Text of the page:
Sheriff Tompkins, Department Host Community Forum On Reentry

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Sheriff Tompkins, Department Host Community Forum On Reentry

June 23, 2014

CONTACT: Peter Van Delft
(617) 704-6682



Sheriff Steven W. Tompkins (3rd from right) with panelists (l-r) Boston City Councilor Tito Jackson, Pastor William Dickerson, Project Place Executive Director Suzanne Kenney, STRIVE Executive Director Charmane Higgins, and President and CEO of the Urban League of Eastern Massachusetts Darnell Williams.

Suffolk County Sheriff Steven W. Tompkins recently held a community forum aimed at identifying ways to improve and expand reentry services for ex-offenders while providing the general public with information about existing programs.

Held at Roxbury Community College, the forum was part of the Suffolk County Sheriff’s Department’s “Directions for Corrections” series, which was established to give recognized leaders and experts in the fields of criminal justice, education, business, politics, social work and religion the opportunity to offer their insights and perspectives on current and recurring issues. Using this series of forums, Directions for Corrections seeks to raise public awareness and increase individual and group participation in issues of importance to the Suffolk County community.

The forum, which was entitled “Reentry: Building a Future,” was the sixth such event initiated by the Department since the community forum series first began in 2007. Moderated by Sheriff Tompkins, the forum featured the following panelists: Reverend William E. Dickerson, the Pastor of Greater Love Tabernacle;  Charmane Higgins, the Executive Director for STRIVE; Boston City Councilor Tito Jackson; Suzanne Kenney, the Executive Director for Project Place; and Darnell Williams, the President and CEO of the Urban League of Eastern Massachusetts.

In addition to questions posed by Sheriff Tompkins, community members also received the opportunity to present their questions to the panelists. Among the main topics of discussion were the importance of voting and being civically engaged (particularly for ex–offenders), education, and employment. In addition, the panelists spoke about the long– and short–term costs of incarceration, including the effect that it has on communities and the family unit.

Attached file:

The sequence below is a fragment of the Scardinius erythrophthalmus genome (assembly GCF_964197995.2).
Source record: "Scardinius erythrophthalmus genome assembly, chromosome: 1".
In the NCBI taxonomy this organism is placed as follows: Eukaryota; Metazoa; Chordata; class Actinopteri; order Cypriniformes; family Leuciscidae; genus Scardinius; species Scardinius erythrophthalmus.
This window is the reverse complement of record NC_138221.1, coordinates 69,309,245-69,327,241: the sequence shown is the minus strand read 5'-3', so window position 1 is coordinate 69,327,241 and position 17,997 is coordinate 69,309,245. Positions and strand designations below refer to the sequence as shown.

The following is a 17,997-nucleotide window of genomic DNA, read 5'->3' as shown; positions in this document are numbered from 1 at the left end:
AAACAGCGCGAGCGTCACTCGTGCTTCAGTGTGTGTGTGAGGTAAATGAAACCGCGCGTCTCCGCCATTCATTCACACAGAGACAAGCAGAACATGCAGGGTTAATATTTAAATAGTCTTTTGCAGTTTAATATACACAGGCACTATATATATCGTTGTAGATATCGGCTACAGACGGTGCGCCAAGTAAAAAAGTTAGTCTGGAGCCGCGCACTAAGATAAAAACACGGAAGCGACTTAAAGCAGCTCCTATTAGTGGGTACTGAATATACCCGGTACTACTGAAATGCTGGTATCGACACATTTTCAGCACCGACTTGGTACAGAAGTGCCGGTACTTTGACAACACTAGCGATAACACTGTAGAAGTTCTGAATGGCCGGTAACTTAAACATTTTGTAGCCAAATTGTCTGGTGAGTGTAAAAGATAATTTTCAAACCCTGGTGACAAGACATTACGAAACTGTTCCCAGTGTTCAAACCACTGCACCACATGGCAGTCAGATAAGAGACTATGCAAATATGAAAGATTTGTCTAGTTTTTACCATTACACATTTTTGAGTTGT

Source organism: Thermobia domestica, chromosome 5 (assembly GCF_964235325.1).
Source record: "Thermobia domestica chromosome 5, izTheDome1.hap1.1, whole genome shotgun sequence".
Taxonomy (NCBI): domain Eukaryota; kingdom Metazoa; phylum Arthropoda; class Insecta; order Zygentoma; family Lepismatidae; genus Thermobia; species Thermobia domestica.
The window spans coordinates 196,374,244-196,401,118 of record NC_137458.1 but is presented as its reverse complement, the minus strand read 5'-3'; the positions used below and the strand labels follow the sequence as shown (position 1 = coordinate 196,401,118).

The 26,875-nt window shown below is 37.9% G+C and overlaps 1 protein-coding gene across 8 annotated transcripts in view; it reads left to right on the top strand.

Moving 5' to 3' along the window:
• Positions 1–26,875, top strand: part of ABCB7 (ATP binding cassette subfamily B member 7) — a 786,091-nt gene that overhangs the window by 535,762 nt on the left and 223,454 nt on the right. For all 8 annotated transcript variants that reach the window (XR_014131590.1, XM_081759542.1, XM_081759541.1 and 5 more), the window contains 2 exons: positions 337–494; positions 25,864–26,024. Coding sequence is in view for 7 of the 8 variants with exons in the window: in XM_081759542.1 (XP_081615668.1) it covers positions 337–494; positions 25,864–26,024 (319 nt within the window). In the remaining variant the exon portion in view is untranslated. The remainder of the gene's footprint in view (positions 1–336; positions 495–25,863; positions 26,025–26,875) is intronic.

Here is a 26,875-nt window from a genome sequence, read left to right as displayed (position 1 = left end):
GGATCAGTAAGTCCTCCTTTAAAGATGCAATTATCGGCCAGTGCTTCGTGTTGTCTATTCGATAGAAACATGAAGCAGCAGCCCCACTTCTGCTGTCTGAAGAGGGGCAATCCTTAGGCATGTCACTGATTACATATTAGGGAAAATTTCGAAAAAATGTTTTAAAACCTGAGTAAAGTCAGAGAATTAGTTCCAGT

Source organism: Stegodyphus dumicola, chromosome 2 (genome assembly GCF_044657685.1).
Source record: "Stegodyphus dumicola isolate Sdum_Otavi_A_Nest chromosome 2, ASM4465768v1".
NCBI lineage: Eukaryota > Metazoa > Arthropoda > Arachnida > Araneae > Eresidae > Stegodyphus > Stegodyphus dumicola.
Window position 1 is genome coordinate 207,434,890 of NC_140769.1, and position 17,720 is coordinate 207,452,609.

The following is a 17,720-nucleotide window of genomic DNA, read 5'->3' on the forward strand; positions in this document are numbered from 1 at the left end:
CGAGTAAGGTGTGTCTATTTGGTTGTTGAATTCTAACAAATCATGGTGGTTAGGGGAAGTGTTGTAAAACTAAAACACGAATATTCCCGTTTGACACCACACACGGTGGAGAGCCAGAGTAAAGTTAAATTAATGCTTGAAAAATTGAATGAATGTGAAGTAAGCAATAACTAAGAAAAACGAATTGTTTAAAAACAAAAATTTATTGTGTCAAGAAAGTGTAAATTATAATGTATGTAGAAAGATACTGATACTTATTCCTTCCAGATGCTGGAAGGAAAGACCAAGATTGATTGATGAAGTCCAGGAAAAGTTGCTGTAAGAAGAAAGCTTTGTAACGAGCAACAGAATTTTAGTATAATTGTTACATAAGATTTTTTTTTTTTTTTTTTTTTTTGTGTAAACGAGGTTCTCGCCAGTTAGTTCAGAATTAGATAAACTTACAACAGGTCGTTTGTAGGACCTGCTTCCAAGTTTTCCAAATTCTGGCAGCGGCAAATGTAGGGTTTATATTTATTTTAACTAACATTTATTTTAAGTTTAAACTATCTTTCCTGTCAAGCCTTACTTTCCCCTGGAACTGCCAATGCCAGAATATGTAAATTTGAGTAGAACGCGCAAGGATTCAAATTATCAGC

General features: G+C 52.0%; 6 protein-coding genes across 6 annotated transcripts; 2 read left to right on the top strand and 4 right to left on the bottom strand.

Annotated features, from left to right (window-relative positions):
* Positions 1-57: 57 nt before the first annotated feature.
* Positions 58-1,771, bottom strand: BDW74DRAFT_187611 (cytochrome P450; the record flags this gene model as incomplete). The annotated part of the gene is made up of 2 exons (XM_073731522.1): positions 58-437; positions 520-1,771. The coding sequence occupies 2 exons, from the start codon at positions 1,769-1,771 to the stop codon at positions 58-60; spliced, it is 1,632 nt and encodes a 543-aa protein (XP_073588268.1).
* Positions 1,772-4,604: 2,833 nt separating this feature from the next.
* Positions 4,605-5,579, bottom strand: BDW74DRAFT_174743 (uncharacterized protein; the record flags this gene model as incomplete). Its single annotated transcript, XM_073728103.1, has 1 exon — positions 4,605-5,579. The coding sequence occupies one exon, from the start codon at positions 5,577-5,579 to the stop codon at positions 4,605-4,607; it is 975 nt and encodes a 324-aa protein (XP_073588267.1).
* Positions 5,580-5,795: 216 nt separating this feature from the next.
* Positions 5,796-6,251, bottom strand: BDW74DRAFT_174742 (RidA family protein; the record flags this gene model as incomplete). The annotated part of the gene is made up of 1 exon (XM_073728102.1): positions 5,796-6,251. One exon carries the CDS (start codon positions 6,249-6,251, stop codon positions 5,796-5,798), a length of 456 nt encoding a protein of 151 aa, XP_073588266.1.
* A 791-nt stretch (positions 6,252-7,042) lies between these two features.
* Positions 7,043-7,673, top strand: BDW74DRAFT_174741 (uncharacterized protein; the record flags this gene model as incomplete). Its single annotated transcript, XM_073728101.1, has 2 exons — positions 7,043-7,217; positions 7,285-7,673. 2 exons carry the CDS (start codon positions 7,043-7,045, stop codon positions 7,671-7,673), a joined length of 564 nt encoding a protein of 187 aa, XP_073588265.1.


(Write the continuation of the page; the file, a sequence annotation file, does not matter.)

With respect to addressing these issues from a public health perspective and allocating resources most effectively, Councilor Tito Jackson pointed to the responsibility of elected officials and business leaders in improving that dynamic.

“We have to change the mindset of the penal system and how we deal with these issues through public health,” said Councilor Jackson. “It’s going to take people in our roles, and other elected officials, to have the courage and innovation to open this Pandora’s Box. We also have to [eliminate] the special interest groups [around corrections]. There are a lot of people making a lot of money from these facilities.”

Charmane Higgins also emphasized the importance of helping ex–offenders to find their own voice so that their issues can be heard.

“We have to, as leaders, educate our clients that they need to become their own advocates, that they need to vote, and that they need to lobby,” said Ms. Higgins. “One thing I know for certain is that those who vote get heard. So, I would like to encourage all of us to vote for rising stars in our midst and give voice to the issues that we’re raising here.”

After thanking the panelists for offering their insights into the discussion, Sheriff Tompkins addressed the community members that attended and left them with some key points to take away from the forum.

“I would like to thank you folks for coming,” said Sheriff Tompkins. “You have to take away, implement and utilize the information that you gained tonight because if you don’t, we’ll be here again and again. I see this as a public health issue. In the Commonwealth, the percentage of Blacks and Latinos is about 18%. But, in my facility, the number is north of 65%. I have an affinity to that group, I look just like them. They are me and I am them.”

“I caught a couple of good breaks in life along the way and what do you do if you get a couple of good breaks?” continued Sheriff Tompkins. “You turn around and help others. That’s what we have to do. We have to keep our young people, our families, out of jail. These are our future leaders. Our future educators, politicians, entrepreneurs, astronauts, engineers, scientists, doctors and lawyers are being jailed. It’s not right and we’ve got to change that dynamic or, as a people, we are totally lost.”


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